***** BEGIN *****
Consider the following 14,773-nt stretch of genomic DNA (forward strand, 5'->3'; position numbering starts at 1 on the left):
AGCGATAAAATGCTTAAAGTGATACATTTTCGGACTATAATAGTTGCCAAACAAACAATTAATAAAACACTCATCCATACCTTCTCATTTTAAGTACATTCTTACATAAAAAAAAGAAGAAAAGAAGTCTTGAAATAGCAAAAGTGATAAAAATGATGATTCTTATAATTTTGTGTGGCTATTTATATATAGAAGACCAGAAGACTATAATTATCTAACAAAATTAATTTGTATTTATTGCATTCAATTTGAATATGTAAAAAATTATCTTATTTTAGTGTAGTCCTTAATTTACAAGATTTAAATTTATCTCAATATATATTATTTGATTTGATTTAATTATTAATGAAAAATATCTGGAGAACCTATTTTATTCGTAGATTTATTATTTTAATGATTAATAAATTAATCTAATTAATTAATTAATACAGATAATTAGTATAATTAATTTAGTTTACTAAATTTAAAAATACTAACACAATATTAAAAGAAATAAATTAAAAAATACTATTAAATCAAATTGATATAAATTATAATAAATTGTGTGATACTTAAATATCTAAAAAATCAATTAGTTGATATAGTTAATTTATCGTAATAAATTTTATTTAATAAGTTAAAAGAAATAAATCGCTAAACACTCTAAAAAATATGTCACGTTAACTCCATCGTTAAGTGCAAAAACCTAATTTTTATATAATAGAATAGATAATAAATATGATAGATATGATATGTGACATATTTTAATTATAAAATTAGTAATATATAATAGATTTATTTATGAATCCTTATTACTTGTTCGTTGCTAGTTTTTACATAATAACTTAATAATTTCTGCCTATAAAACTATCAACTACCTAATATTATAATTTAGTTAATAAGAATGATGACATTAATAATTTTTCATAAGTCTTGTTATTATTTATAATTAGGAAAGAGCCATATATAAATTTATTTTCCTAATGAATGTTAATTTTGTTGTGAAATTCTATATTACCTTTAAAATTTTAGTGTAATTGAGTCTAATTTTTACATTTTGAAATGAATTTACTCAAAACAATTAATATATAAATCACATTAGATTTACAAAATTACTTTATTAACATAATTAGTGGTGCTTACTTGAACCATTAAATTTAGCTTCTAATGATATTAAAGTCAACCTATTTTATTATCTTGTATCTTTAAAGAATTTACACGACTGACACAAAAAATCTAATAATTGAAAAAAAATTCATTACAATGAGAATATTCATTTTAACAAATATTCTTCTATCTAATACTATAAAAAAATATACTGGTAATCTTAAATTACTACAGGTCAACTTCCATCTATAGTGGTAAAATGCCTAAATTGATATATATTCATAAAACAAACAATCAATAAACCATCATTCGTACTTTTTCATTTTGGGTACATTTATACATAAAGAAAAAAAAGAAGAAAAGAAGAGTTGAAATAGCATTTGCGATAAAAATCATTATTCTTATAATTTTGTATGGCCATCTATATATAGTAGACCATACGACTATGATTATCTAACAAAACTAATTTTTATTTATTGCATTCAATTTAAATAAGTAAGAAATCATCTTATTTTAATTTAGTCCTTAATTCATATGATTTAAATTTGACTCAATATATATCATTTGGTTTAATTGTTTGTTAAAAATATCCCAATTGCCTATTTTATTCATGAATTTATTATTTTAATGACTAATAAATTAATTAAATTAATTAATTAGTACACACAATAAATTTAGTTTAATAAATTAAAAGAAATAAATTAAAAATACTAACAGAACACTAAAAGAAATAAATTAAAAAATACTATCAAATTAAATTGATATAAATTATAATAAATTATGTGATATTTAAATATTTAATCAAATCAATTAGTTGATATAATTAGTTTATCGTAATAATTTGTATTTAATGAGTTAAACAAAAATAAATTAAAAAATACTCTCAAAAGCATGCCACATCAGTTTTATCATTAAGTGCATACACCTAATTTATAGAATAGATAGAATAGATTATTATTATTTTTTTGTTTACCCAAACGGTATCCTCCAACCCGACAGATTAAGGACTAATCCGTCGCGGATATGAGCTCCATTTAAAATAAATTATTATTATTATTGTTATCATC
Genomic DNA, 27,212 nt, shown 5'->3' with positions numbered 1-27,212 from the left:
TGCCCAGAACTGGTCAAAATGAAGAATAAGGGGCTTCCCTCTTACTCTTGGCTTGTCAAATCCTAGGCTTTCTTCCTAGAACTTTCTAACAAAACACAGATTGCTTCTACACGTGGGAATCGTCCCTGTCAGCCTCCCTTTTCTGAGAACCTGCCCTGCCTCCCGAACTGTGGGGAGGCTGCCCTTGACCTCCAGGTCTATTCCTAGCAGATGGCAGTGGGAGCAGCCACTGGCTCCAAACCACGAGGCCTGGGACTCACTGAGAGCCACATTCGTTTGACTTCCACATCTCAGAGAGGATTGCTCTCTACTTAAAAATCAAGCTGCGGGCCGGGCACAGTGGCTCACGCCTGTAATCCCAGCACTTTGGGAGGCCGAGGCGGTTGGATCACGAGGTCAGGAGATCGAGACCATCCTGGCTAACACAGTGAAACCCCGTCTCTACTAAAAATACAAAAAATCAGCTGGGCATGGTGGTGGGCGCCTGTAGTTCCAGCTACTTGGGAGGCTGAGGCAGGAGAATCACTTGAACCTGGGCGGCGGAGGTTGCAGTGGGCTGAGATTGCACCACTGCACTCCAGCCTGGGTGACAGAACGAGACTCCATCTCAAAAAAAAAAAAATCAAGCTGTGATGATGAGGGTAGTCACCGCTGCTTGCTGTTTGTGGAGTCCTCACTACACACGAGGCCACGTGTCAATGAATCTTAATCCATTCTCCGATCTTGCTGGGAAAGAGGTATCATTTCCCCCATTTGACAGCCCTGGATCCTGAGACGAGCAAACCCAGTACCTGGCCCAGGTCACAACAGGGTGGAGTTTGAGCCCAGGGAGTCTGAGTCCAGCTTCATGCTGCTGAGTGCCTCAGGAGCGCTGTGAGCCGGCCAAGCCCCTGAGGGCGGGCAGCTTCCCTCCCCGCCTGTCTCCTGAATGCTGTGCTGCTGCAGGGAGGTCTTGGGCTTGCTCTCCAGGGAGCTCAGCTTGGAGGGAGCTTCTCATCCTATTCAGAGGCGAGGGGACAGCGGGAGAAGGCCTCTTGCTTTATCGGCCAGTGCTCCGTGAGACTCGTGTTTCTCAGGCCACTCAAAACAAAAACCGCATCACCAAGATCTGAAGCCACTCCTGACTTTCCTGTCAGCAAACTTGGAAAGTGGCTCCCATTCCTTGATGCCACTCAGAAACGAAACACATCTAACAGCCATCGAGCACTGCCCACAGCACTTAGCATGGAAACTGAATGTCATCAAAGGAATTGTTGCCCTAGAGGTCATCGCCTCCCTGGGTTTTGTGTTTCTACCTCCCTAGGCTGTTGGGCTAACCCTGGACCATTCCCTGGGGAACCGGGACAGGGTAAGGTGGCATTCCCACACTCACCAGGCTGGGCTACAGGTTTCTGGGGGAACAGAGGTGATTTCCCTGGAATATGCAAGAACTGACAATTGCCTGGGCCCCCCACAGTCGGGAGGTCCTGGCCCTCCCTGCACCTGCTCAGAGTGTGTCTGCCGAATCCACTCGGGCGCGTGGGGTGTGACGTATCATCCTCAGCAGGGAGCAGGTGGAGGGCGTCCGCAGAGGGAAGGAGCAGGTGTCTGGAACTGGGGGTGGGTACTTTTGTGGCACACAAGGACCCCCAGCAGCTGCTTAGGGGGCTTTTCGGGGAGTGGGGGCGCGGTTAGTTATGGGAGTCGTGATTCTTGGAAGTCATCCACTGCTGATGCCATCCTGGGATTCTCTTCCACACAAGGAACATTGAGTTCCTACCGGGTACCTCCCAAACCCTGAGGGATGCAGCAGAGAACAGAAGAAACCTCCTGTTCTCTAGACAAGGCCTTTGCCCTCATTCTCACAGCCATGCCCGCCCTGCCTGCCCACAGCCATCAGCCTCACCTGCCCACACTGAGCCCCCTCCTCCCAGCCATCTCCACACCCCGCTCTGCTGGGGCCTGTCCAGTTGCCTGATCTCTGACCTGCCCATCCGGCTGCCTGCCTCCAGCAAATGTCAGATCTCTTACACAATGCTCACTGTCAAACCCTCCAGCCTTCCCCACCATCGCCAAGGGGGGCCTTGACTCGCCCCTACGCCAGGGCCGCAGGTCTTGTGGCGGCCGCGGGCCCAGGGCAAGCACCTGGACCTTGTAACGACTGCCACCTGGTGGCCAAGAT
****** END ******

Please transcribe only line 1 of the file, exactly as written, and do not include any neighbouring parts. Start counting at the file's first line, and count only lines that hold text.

Consider the following 14,773-nt stretch of genomic DNA (forward strand, 5'->3'; position numbering starts at 1 on the left):